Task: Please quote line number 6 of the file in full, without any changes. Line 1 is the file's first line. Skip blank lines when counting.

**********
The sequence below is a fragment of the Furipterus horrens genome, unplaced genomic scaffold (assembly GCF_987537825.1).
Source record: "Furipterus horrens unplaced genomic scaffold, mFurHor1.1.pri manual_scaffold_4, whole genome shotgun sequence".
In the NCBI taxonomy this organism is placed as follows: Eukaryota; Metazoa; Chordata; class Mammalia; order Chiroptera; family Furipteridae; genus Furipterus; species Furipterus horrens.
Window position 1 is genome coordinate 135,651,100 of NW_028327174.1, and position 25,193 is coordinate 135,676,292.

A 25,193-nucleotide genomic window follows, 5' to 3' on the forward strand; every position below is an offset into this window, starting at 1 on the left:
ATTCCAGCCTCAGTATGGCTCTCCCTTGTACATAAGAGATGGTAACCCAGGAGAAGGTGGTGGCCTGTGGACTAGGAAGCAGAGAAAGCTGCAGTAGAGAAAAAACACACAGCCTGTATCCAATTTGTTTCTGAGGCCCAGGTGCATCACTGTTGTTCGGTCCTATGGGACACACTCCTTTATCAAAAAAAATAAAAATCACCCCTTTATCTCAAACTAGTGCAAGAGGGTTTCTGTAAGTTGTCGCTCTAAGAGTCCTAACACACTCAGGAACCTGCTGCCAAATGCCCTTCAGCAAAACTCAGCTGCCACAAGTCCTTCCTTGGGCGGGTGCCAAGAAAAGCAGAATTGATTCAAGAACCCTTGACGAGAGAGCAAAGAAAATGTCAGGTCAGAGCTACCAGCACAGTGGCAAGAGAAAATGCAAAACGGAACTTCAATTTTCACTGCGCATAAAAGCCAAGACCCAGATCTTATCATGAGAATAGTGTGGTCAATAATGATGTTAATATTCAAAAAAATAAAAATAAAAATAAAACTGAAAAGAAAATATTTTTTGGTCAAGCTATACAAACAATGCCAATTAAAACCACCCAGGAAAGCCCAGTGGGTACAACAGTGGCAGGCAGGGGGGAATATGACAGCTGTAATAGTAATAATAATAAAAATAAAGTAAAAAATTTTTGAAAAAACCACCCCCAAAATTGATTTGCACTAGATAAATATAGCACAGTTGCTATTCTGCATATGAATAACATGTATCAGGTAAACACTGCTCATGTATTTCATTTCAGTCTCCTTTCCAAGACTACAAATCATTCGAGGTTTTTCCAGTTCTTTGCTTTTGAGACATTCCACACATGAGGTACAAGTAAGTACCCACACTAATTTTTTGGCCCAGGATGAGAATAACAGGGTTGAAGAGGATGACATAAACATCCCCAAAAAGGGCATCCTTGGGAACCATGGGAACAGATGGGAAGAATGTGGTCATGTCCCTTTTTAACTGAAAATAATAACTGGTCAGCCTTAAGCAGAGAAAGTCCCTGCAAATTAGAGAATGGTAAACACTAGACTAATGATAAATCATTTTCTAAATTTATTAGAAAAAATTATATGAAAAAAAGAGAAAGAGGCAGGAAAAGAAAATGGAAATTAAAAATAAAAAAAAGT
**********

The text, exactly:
ATTCCAGCCTCAGTATGGCTCTCCCTTGTACATAAGAGATGGTAACCCAGGAGAAGGTGGTGGCCTGTGGACTAGGAAGCAGAGAAAGCTGCAGTAGAGAAAAAACACACAGCCTGTATCCAATTTGTTTCTGAGGCCCAGGTGCATCACTGTTGTTCGGTCCTATGGGACACACTCCTTTATCAAAAAAAATAAAAATCACCCCTTTATCTCAAACTAGTGCAAGAGGGTTTCTGTAAGTTGTCGCTCTAAGAGTCCTAACACACTCAGGAACCTGCTGCCAAATGCCCTTCAGCAAAACTCAGCTGCCACAAGTCCTTCCTTGGGCGGGTGCCAAGAAAAGCAGAATTGATTCAAGAACCCTTGACGAGAGAGCAAAGAAAATGTCAGGTCAGAGCTACCAGCACAGTGGCAAGAGAAAATGCAAAACGGAACTTCAATTTTCACTGCGCATAAAAGCCAAGACCCAGATCTTATCATGAGAATAGTGTGGTCAATAATGATGTTAATATTCAAAAAAATAAAAATAAAAATAAAACTGAAAAGAAAATATTTTTTGGTCAAGCTATACAAACAATGCCAATTAAAACCACCCAGGAAAGCCCAGTGGGTACAACAGTGGCAGGCAGGGGGGAATATGACAGCTGTAATAGTAATAATAATAAAAATAAAGTAAAAAATTTTTGAAAAAACCACCCCCAAAATTGATTTGCACTAGATAAATATAGCACAGTTGCTATTCTGCATATGAATAACATGTATCAGGTAAACACTGCTCATGTATTTCATTTCAGTCTCCTTTCCAAGACTACAAATCATTCGAGGTTTTTCCAGTTCTTTGCTTTTGAGACATTCCACACATGAGGTACAAGTAAGTACCCACACTAATTTTTTGGCCCAGGATGAGAATAACAGGGTTGAAGAGGATGACATAAACATCCCCAAAAAGGGCATCCTTGGGAACCATGGGAACAGATGGGAAGAATGTGGTCATGTCCCTTTTTAACTGAAAATAATAACTGGTCAGCCTTAAGCAGAGAAAGTCCCTGCAAATTAGAGAATGGTAAACACTAGACTAATGATAAATCATTTTCTAAATTTATTAGAAAAAATTATATGAAAAAAAGAGAAAGAGGCAGGAAAAGAAAATGGAAATTAAAAATAAAAAAAAGT